Labor and Employment Law

Paid Sick Leave Expansion Continues – This Time to Federal Contracting

 by Joseph U. Leonoro 

Last month, on Labor Day, President Obama signed an Executive Order establishing paid sick leave for federal contractors. The Executive Order will apply to employees working on federal government contracts that are solicited or awarded on or after January 1, 2017.

Once the Order takes effect, all employees – both full-time and part-time – performing work on a covered contract or subcontract must earn at least one hour of paid sick leave for every 30 hours worked. Employers cannot cap the total accrual of paid sick leave below 56 hours per year, and employees must be allowed to carryover the paid sick leave from year to year. Also, if an employee ever is rehired within a 12 month period subsequent to when his or her prior employment was severed, then all unused paid sick leave must be reinstated. Notably, the Order does not require the employer to pay employees for any unused leave at separation of employment.

Under the Order, paid sick leave can be used for an absence caused by any of the following:  (1) physical or mental illness, injury, or medical condition; (2) obtaining a diagnosis, care, or preventative care from a health care provider; (3) caring for a child, parent, spouse, domestic partner, or certain other individuals who need the care specified in subsections (1) and (2); and (4) domestic violence, sexual assault, or stalking – including time off for counseling, to seek relocation, or to participate in legal proceedings.

Once the Order is effective, employees will be allowed to make an oral or written request for leave. The leave must be requested at least seven calendar days in advance when the need is foreseeable; if it is not foreseeable, it must be requested as soon as practicable. Employers can require employees to provide certification by a health care provider, but only when the leave is for three or more consecutive workdays.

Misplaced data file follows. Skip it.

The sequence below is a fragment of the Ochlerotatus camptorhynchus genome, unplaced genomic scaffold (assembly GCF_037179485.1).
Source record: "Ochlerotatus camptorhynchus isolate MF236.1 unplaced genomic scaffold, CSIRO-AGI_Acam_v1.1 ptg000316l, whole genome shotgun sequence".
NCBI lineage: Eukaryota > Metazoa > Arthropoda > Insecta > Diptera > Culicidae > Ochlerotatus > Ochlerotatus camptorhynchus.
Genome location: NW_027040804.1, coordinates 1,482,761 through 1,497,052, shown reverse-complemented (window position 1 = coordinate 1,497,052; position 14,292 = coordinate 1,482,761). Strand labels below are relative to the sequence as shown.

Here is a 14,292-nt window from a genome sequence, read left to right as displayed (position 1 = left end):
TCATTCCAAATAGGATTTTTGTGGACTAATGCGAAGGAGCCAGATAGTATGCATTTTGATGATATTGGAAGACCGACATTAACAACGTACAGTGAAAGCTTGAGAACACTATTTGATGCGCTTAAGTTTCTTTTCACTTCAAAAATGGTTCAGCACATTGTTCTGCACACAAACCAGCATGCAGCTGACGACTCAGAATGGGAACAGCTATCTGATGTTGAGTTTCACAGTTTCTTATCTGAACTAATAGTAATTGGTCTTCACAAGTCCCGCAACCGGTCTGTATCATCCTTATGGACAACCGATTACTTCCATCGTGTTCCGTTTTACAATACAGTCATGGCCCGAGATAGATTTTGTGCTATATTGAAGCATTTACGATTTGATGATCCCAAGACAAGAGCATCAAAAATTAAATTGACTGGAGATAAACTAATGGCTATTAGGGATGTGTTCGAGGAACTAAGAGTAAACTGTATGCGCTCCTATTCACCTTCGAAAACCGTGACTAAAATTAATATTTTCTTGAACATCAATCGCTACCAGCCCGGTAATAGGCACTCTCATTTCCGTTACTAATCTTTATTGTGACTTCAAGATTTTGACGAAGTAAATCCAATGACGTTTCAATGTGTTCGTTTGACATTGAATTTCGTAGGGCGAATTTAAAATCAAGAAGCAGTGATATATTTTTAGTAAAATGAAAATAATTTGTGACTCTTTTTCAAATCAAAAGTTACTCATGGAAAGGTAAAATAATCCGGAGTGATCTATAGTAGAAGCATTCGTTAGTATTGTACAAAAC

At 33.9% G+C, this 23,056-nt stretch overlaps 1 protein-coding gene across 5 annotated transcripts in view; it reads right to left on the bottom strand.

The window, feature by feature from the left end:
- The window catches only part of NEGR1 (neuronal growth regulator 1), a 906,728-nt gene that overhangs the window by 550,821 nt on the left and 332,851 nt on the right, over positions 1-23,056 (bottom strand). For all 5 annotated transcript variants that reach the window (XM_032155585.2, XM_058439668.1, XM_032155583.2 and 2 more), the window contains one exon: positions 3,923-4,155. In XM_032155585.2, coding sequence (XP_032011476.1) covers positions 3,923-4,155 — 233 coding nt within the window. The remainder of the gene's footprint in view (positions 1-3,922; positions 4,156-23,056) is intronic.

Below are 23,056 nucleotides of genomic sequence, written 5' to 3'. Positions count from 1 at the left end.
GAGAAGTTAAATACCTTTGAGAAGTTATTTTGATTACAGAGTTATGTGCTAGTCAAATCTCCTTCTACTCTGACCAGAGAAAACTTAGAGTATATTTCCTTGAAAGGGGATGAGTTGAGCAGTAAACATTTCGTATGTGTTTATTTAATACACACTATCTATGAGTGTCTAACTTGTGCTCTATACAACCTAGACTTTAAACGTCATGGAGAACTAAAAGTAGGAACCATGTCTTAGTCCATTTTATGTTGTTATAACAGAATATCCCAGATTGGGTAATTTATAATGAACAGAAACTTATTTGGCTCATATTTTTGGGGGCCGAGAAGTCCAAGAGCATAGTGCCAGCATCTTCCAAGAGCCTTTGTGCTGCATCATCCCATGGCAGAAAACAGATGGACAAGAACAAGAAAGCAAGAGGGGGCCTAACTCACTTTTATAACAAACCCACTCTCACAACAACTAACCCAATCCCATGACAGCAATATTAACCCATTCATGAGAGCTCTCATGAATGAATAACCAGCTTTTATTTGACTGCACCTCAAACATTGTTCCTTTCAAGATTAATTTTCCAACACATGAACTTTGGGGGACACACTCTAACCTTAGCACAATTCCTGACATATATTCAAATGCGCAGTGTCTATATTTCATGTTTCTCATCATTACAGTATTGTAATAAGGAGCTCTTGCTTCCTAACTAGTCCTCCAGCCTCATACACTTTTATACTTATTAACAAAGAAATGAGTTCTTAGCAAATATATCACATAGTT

Similar to other employment laws – especially the Family Medical Leave Act – the Executive Order also prohibits employers from interfering with, discriminating against, or retaliating against an employee who requests or takes leave. Not surprisingly, the Order does not preempt other laws that provide for more generous leave.

The Secretary of Labor has been charged with issuing regulations on the Executive Order by September 30, 2016. The Secretary of Labor will also be responsible for enforcing the Order.

Because the Executive Order only expands paid sick leave to about 300,000 workers, interest groups will almost certainly continue to push for more sweeping paid leave laws. As many of our readers know, that effort has been going on for a little while throughout the country. Currently, approximately 40% of private sector workers – about 44 million workers – still do not receive paid sick leave. Earlier this summer, the White House called on Congress to pass the Healthy Families Act, which was first introduced in 2013. That proposed statute would require that private sector employees receive seven days of paid sick leave per year. However, with gridlock in the House of Representatives and Senate worse than on the roads surrounding the Capitol, it remains unlikely that the bill will pass in this Congress.

Because of congressional inaction, some states and local governments have acted in this area. Connecticut, California, Massachusetts, and Oregon are states that have enacted statewide paid sick leave laws. Washington, D.C. also requires most employers to provide paid sick leave. At the county and city level, the Pittsburgh City Council – to name just one example – enacted a Paid Sick Days bill just a few months ago, as we wrote about here. That law is not slated to go into effect until early 2016, but legal action has already been initiated challenging the legality of the Pittsburgh Ordinance, so it is unclear when (or if) the Ordinance will take effect.

Although the Executive Order discussed above will only affect federal contractors, those employers should begin to assess whether their leave policies comply with the upcoming requirements. In addition, the Order should serve as a reminder that companies which have operations in multiple locales need to pay particular attention to the state and local patchwork of paid sick leave laws in order to stay in compliance. Of course, this is an issue that will bear continued attention, too, since the number of states, counties, and cities with paid sick leave requirements is certain to grow in the coming years.

 Read other articles at the Employment Essentials, Steptoe & Johnson’s labor & employment law blog

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